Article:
Many diseases, such as the common cold or a passing stomach virus, are shielded from your baby during pregnancy. However, certain illnesses can damage you, your baby, or both of you. Simple precautions, such as hand washing and avoiding specific foods, can help you avoid illnesses. You may not always be aware that you have an infection, and you may not even feel ill. Consult your healthcare professional if you suspect you have an infection or are in danger.

HIV, viral hepatitis, STDs, and tuberculosis (TB) infections can affect pregnancy and have significant implications for a woman, her pregnancy, and her infant. Many negative consequences can be avoided with early detection and treatment of these diseases, as well as vaccines against viruses like hepatitis B and the human papillomavirus.

Hyperemesis Gravidarum

During the first three months of pregnancy, many women experience nausea or vomiting, sometimes known as “morning sickness.” The fast rise in blood levels of a hormone called HCG (human chorionic gonadotropin), which is produced by the placenta, is thought to be the cause of nausea and vomiting during pregnancy. Hyperemesis gravidarum, on the other hand, happens when a pregnant woman experiences intense, continuous nausea and vomiting, which is more severe than “morning sickness.” This might result in weight loss and dehydration, and treatment may be required.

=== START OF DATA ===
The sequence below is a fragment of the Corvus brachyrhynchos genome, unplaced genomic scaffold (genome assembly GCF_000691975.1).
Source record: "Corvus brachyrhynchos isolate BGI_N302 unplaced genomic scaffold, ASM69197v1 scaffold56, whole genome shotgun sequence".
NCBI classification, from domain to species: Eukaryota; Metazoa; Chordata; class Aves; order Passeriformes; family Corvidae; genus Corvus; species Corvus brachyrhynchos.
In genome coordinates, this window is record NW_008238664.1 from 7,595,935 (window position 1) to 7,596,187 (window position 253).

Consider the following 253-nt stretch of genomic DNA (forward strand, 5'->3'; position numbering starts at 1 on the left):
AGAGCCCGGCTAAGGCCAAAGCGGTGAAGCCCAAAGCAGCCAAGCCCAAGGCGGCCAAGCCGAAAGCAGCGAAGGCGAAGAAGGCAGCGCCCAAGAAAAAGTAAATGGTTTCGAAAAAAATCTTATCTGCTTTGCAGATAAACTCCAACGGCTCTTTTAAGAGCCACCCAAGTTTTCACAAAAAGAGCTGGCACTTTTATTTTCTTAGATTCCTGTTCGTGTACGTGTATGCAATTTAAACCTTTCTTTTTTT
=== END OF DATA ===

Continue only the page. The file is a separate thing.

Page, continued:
You can join the UpTodd for having a baby as per your desires, and many congratulations for this wonderful phase of your life.